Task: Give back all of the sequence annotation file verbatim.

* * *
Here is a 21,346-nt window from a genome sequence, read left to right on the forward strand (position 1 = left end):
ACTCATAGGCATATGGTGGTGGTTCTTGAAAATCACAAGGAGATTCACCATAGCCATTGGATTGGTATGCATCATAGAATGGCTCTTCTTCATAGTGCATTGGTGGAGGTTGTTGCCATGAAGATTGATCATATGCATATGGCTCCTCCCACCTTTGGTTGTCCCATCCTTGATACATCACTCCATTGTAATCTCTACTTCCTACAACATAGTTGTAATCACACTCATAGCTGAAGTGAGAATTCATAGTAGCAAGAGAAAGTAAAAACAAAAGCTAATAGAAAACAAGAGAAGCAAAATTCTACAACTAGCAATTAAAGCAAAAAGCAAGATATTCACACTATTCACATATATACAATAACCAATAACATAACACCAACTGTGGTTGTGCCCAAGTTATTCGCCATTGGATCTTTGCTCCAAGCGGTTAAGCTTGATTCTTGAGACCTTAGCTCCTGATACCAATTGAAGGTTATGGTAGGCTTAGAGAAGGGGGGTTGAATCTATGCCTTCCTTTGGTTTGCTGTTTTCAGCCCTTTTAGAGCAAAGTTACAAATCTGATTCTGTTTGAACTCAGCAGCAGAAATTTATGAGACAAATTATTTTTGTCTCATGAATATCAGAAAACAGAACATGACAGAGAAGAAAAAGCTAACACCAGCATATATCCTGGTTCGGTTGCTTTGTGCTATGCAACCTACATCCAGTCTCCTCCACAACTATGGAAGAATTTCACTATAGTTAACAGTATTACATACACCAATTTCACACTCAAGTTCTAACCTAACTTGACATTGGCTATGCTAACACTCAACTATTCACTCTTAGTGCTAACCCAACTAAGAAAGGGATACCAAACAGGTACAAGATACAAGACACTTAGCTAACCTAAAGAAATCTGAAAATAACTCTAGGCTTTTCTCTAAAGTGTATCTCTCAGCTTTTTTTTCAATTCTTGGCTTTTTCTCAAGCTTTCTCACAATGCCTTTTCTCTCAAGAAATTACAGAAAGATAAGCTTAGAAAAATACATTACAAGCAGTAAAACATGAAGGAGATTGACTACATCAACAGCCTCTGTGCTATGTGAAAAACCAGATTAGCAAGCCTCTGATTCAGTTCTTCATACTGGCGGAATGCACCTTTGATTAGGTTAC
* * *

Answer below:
Here is a 21,346-nt window from a genome sequence, read left to right on the forward strand (position 1 = left end):
ACTCATAGGCATATGGTGGTGGTTCTTGAAAATCACAAGGAGATTCACCATAGCCATTGGATTGGTATGCATCATAGAATGGCTCTTCTTCATAGTGCATTGGTGGAGGTTGTTGCCATGAAGATTGATCATATGCATATGGCTCCTCCCACCTTTGGTTGTCCCATCCTTGATACATCACTCCATTGTAATCTCTACTTCCTACAACATAGTTGTAATCACACTCATAGCTGAAGTGAGAATTCATAGTAGCAAGAGAAAGTAAAAACAAAAGCTAATAGAAAACAAGAGAAGCAAAATTCTACAACTAGCAATTAAAGCAAAAAGCAAGATATTCACACTATTCACATATATACAATAACCAATAACATAACACCAACTGTGGTTGTGCCCAAGTTATTCGCCATTGGATCTTTGCTCCAAGCGGTTAAGCTTGATTCTTGAGACCTTAGCTCCTGATACCAATTGAAGGTTATGGTAGGCTTAGAGAAGGGGGGTTGAATCTATGCCTTCCTTTGGTTTGCTGTTTTCAGCCCTTTTAGAGCAAAGTTACAAATCTGATTCTGTTTGAACTCAGCAGCAGAAATTTATGAGACAAATTATTTTTGTCTCATGAATATCAGAAAACAGAACATGACAGAGAAGAAAAAGCTAACACCAGCATATATCCTGGTTCGGTTGCTTTGTGCTATGCAACCTACATCCAGTCTCCTCCACAACTATGGAAGAATTTCACTATAGTTAACAGTATTACATACACCAATTTCACACTCAAGTTCTAACCTAACTTGACATTGGCTATGCTAACACTCAACTATTCACTCTTAGTGCTAACCCAACTAAGAAAGGGATACCAAACAGGTACAAGATACAAGACACTTAGCTAACCTAAAGAAATCTGAAAATAACTCTAGGCTTTTCTCTAAAGTGTATCTCTCAGCTTTTTTTTCAATTCTTGGCTTTTTCTCAAGCTTTCTCACAATGCCTTTTCTCTCAAGAAATTACAGAAAGATAAGCTTAGAAAAATACATTACAAGCAGTAAAACATGAAGGAGATTGACTACATCAACAGCCTCTGTGCTATGTGAAAAACCAGATTAGCAAGCCTCTGATTCAGTTCTTCATACTGGCGGAATGCACCTTTGATTAGGTTAC